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Duke Scientists Deconstruct Process of Bacterial Division

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Duke Health News 919-660-1306

DURHAM, N.C. -- Duke University researchers have made a
major advance in understanding how bacteria divide. This could
lead to new antibiotic treatments that prevent dangerous
bacteria from multiplying.

Normally, bacteria divide by forming a ring that pinches the
cell in two. The ring is called a "Z ring" after the protein
FtsZ, which forms a ring-shaped scaffold and then squeezes it
smaller. In bacteria, the Z ring also contains a dozen other
proteins, all believed to be essential for division.

The Z ring normally pulls in on the cell membrane by binding
to another protein, FtsA, which has one end attached to the
inner cell membrane and the other end connected to FtsZ. When
the Z ring constricts, it completely pulls in the membrane and
nips the bacterium in two.

But cell biology research scientist Masaki Osawa, Ph.D., cut
FtsA out of the system by making an FtsZ that could bind
directly to the membrane, and called it "membrane targeted
FtsZ" or FtsZ-mts.

First, Osawa demonstrated that the new protein, FtsZ-mts,
assembled Z rings in bacteria.

Then he constructed a greatly simplified cell-division
machine in microscopic oil droplets, called liposomes, that
demonstrated the important role of FtsZ in the division
process. He was able to assemble Z rings in this completely
artificial system, the liposome, a tiny hollow sphere of fat
that mimics natural cell membranes.

To do this, Osawa mixed the liposomes with FtsZ and GTP, a
molecule that provides energy. On a microscope slide the
liposomes fused and stretched into tubes that mimicked the
shape of E. coli and other rod-shaped bacteria.

"It was a happy coincidence that the size and shape of the
liposomes was similar to that of rod-shaped bacteria," says
co-author Harold Erickson, professor of cell biology. "These
tubular liposomes are a new micro-structure, and their
formation is still a mystery."

During the experiment, fluorescently labeled FtsZ-mts was
initially on the outside of the liposomes, but some of the
tubular liposomes ended up with FtsZ on the inside. "We don't
know how this happens, but it is a key to the discovery," Osawa
said.

Inside the liposome the FtsZ formed multiple closed rings
that aligned perpendicular to the length of the tube, just as Z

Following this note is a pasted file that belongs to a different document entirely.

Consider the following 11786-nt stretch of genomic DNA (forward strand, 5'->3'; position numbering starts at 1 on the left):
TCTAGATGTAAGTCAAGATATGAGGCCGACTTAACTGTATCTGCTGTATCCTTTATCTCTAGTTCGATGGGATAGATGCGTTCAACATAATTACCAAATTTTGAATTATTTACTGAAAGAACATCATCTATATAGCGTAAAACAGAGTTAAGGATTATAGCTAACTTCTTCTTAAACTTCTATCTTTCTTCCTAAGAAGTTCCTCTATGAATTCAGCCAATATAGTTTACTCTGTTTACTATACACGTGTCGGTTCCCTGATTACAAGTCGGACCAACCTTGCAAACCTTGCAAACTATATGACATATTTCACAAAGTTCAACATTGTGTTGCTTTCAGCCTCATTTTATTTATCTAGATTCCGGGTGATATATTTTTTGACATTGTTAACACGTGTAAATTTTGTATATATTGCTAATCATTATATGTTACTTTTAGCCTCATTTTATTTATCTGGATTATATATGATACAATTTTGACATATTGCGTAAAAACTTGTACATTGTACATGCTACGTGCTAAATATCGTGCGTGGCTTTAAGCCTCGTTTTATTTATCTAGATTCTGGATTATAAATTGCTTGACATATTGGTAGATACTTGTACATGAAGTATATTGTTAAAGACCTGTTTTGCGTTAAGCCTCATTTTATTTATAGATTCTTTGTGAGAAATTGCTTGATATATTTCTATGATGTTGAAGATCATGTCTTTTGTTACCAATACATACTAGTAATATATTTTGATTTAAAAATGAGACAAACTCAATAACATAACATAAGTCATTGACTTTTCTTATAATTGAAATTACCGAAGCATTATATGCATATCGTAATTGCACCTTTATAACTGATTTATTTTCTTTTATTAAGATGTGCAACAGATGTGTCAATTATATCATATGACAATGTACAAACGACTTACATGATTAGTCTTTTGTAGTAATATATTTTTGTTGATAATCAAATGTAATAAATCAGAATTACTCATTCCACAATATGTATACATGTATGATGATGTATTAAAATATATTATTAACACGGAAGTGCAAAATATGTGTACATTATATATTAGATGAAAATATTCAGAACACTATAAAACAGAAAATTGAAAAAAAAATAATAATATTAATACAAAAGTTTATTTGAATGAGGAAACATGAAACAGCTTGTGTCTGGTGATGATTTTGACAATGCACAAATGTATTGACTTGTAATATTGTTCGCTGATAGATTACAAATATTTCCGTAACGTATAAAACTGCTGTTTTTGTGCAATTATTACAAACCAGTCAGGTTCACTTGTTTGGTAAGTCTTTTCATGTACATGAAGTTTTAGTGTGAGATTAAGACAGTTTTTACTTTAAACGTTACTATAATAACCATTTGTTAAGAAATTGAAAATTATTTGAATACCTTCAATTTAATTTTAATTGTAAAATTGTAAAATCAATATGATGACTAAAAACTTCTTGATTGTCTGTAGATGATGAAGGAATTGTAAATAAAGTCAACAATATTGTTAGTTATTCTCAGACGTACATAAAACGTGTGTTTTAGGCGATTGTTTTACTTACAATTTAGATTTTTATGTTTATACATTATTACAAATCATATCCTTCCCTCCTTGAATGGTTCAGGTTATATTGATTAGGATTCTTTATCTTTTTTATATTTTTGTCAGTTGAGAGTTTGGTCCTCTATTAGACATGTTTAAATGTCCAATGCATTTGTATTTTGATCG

rings form in bacteria. They also slid back and forth, and
where they collided, they stayed together and formed brighter Z
rings. And as the Z rings grew in brightness, they visibly
pulled the wall of the liposome inward.

"The Z rings are clearly generating force and causing the
constriction," Osawa said. A movie the team made shows several
constrictions in the wall occurring at the sites of the bright
Z rings. When the GTP in the liposome is used up, the tube
eases out of its constrictions into its original shape.

"We believe our simple system may recreate the mechanism
that the earliest bacteria used to divide. They probably had
FtsZ alone," Erickson said. "Osawa's experiments show that
FtsZ, a membrane tether, and the inside surface of a tubular
membrane are all that's needed to assemble the Z ring and
generate a constriction force."

The artificial Z rings were not sufficient to pinch the
liposomes in half, "probably because their walls are much
thicker than the membrane of a bacterium," Osawa noted. "We are
now working to make thinner liposomes, so that we can achieve
complete division."

Erickson said that FtsZ is the bacterial ancestor of
tubulin, the protein that makes the microtubules in animal
cells and is the target of a number of anti-cancer drugs like
taxol. Although FtsZ is not sensitive to taxol, anything
learned about the bacterial ancestor will help us understand
microtubules, which help animal cells to keep their shape and
control their movements, he explained.

NOTE: Movies of the constriction and release of the Z rings
in liposomes are available – please contact mary.gore@duke.edu
or 919-660-1309.

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